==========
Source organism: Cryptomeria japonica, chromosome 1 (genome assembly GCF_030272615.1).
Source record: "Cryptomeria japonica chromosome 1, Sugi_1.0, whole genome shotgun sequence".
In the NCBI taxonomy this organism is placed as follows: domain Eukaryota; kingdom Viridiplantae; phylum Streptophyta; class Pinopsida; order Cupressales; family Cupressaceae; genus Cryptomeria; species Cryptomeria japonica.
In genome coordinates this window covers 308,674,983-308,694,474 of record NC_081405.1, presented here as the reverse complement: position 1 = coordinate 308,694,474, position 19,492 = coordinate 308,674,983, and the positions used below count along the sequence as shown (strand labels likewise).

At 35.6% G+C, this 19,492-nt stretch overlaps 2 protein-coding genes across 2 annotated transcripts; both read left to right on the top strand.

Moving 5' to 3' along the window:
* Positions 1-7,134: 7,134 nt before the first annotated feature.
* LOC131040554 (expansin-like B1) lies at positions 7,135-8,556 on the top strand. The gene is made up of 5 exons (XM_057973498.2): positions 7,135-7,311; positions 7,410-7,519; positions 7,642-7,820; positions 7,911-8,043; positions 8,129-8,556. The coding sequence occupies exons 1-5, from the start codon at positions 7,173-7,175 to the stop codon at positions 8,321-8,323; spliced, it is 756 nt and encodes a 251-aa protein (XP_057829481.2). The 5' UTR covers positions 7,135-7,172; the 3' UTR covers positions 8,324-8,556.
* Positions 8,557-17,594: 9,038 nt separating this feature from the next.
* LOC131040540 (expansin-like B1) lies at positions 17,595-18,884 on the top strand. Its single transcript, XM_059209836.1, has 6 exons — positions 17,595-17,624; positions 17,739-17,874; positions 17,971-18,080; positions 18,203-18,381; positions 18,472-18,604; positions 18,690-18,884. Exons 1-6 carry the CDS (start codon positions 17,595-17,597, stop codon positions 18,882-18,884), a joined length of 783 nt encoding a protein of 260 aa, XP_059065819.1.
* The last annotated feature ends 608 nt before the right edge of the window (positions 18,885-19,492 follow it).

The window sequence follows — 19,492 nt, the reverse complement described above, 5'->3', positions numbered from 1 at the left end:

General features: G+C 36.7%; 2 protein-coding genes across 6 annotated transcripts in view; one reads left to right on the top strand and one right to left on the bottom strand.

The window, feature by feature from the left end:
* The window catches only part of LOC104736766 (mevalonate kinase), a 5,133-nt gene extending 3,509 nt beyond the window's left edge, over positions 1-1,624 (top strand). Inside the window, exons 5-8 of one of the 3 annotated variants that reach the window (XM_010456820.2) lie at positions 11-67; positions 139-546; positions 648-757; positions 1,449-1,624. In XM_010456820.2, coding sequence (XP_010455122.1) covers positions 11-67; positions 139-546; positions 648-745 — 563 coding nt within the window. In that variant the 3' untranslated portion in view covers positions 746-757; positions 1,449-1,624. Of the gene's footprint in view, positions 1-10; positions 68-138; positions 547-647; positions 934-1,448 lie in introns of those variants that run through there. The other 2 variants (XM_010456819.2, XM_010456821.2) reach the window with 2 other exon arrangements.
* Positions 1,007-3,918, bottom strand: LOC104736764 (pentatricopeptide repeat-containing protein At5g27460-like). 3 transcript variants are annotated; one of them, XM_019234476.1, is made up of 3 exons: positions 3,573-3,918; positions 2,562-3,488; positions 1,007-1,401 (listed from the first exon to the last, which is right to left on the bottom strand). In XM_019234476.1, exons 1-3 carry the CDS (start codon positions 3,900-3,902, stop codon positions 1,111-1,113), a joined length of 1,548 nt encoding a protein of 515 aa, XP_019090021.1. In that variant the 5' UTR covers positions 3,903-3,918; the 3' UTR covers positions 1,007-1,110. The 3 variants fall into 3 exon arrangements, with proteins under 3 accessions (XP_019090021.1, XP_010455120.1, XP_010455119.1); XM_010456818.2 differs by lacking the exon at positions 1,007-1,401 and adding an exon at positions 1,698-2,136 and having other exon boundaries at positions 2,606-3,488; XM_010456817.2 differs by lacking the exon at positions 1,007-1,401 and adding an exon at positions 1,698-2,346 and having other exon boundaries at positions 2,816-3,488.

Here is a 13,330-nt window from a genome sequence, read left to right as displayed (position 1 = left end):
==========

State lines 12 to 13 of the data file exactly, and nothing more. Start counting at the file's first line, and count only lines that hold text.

The window sequence follows — 19,492 nt, the reverse complement described above, 5'->3', positions numbered from 1 at the left end:

General features: G+C 36.7%; 2 protein-coding genes across 6 annotated transcripts in view; one reads left to right on the top strand and one right to left on the bottom strand.